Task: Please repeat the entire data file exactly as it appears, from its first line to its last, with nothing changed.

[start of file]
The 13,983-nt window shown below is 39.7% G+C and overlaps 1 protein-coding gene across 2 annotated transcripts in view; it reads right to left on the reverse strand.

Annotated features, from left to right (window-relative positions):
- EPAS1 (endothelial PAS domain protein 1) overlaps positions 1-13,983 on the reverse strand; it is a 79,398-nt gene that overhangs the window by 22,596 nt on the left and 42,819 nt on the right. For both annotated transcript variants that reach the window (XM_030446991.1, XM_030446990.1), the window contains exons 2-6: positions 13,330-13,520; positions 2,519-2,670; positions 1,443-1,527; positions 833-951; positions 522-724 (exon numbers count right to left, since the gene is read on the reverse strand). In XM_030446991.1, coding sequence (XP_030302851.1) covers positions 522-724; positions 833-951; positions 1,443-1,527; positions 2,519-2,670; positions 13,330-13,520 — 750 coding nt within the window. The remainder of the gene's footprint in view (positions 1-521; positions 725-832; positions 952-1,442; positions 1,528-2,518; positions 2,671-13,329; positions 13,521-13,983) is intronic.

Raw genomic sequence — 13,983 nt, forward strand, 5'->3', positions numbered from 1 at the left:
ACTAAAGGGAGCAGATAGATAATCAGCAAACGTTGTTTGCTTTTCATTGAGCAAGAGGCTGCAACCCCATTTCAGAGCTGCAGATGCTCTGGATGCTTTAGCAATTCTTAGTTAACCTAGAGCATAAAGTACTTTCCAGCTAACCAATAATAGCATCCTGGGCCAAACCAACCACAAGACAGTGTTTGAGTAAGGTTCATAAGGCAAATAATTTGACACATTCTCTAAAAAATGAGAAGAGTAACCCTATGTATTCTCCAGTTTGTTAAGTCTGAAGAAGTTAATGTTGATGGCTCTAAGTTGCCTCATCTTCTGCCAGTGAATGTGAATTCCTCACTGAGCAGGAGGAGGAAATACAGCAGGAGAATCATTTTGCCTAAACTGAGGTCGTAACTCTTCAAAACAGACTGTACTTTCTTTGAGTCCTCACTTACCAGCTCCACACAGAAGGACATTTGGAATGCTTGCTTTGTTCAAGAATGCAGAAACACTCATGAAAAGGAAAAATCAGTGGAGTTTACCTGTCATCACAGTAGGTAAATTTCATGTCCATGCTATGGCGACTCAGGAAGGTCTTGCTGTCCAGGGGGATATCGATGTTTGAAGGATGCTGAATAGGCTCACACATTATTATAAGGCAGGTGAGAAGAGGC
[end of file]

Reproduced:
The 13,983-nt window shown below is 39.7% G+C and overlaps 1 protein-coding gene across 2 annotated transcripts in view; it reads right to left on the reverse strand.

Annotated features, from left to right (window-relative positions):
- EPAS1 (endothelial PAS domain protein 1) overlaps positions 1-13,983 on the reverse strand; it is a 79,398-nt gene that overhangs the window by 22,596 nt on the left and 42,819 nt on the right. For both annotated transcript variants that reach the window (XM_030446991.1, XM_030446990.1), the window contains exons 2-6: positions 13,330-13,520; positions 2,519-2,670; positions 1,443-1,527; positions 833-951; positions 522-724 (exon numbers count right to left, since the gene is read on the reverse strand). In XM_030446991.1, coding sequence (XP_030302851.1) covers positions 522-724; positions 833-951; positions 1,443-1,527; positions 2,519-2,670; positions 13,330-13,520 — 750 coding nt within the window. The remainder of the gene's footprint in view (positions 1-521; positions 725-832; positions 952-1,442; positions 1,528-2,518; positions 2,671-13,329; positions 13,521-13,983) is intronic.

Raw genomic sequence — 13,983 nt, forward strand, 5'->3', positions numbered from 1 at the left:
ACTAAAGGGAGCAGATAGATAATCAGCAAACGTTGTTTGCTTTTCATTGAGCAAGAGGCTGCAACCCCATTTCAGAGCTGCAGATGCTCTGGATGCTTTAGCAATTCTTAGTTAACCTAGAGCATAAAGTACTTTCCAGCTAACCAATAATAGCATCCTGGGCCAAACCAACCACAAGACAGTGTTTGAGTAAGGTTCATAAGGCAAATAATTTGACACATTCTCTAAAAAATGAGAAGAGTAACCCTATGTATTCTCCAGTTTGTTAAGTCTGAAGAAGTTAATGTTGATGGCTCTAAGTTGCCTCATCTTCTGCCAGTGAATGTGAATTCCTCACTGAGCAGGAGGAGGAAATACAGCAGGAGAATCATTTTGCCTAAACTGAGGTCGTAACTCTTCAAAACAGACTGTACTTTCTTTGAGTCCTCACTTACCAGCTCCACACAGAAGGACATTTGGAATGCTTGCTTTGTTCAAGAATGCAGAAACACTCATGAAAAGGAAAAATCAGTGGAGTTTACCTGTCATCACAGTAGGTAAATTTCATGTCCATGCTATGGCGACTCAGGAAGGTCTTGCTGTCCAGGGGGATATCGATGTTTGAAGGATGCTGAATAGGCTCACACATTATTATAAGGCAGGTGAGAAGAGGC